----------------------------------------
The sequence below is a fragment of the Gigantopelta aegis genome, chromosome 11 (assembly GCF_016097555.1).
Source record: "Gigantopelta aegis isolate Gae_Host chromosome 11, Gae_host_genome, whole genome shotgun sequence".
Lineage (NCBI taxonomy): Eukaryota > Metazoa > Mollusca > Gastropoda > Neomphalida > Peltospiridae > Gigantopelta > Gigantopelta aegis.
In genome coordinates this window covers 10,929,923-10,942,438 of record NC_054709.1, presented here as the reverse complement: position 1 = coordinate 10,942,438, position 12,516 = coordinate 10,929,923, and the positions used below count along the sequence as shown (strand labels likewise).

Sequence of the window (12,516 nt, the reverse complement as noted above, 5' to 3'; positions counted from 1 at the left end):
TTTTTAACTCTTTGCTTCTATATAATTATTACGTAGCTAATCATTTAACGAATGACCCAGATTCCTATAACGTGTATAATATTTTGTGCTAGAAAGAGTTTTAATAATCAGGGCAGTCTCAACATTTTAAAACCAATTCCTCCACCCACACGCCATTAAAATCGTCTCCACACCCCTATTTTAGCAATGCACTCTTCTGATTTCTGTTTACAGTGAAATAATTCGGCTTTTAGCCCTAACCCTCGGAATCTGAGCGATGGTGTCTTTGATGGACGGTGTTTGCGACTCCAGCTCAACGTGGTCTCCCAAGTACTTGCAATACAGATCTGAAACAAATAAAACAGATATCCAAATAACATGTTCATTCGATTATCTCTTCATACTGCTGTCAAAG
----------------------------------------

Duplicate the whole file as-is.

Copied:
The sequence below is a fragment of the Gigantopelta aegis genome, chromosome 11 (assembly GCF_016097555.1).
Source record: "Gigantopelta aegis isolate Gae_Host chromosome 11, Gae_host_genome, whole genome shotgun sequence".
Lineage (NCBI taxonomy): Eukaryota > Metazoa > Mollusca > Gastropoda > Neomphalida > Peltospiridae > Gigantopelta > Gigantopelta aegis.
In genome coordinates this window covers 10,929,923-10,942,438 of record NC_054709.1, presented here as the reverse complement: position 1 = coordinate 10,942,438, position 12,516 = coordinate 10,929,923, and the positions used below count along the sequence as shown (strand labels likewise).

Sequence of the window (12,516 nt, the reverse complement as noted above, 5' to 3'; positions counted from 1 at the left end):
TTTTTAACTCTTTGCTTCTATATAATTATTACGTAGCTAATCATTTAACGAATGACCCAGATTCCTATAACGTGTATAATATTTTGTGCTAGAAAGAGTTTTAATAATCAGGGCAGTCTCAACATTTTAAAACCAATTCCTCCACCCACACGCCATTAAAATCGTCTCCACACCCCTATTTTAGCAATGCACTCTTCTGATTTCTGTTTACAGTGAAATAATTCGGCTTTTAGCCCTAACCCTCGGAATCTGAGCGATGGTGTCTTTGATGGACGGTGTTTGCGACTCCAGCTCAACGTGGTCTCCCAAGTACTTGCAATACAGATCTGAAACAAATAAAACAGATATCCAAATAACATGTTCATTCGATTATCTCTTCATACTGCTGTCAAAG